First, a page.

The Turkish government’s obsession with EU membership is certainly preventing it from addressing more pressing issues, such as the Kurdish question, its relations with other Muslim countries, the need to resist the virulent war on Islam (disguised as a "war on terrorism"), and the desirability of establishing close relations with the Muslim former members of the Soviet Union, such as Azerbaijan and Uzbekistan. Turkey has closer religious, cultural and linguistic ties with the new states in the Caucasus than either the US or Russia has. Yet it is those two non-Muslim countries that are competing to establish close strategic and economic relations with them, leaving Turkey out.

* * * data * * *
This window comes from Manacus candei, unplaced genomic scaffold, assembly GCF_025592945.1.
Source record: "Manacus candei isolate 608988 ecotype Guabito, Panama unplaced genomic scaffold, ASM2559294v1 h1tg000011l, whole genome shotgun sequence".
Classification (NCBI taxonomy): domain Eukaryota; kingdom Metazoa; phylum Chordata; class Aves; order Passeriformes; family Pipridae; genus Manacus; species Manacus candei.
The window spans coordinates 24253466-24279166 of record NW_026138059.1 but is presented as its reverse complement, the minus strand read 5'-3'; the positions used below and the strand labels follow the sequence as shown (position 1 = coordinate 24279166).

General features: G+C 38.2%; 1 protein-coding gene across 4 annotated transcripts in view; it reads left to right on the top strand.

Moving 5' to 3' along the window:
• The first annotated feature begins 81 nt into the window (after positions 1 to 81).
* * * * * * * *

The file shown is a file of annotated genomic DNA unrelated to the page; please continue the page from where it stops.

There is an encouraging sign that Recep Tayyip Erdogan, the Turkish prime minister, is taking the Kurdish issue more seriously since the recent fatal bombing. Erdogan convened parliament to discuss the bombing, and also paid a rare visit to the southeast of the country. But he and other leaders need to do more to settle this issue, which must never be allowed to divide Turkey, a potentially powerful Muslim country that the enemies of Islam are keen to see split up.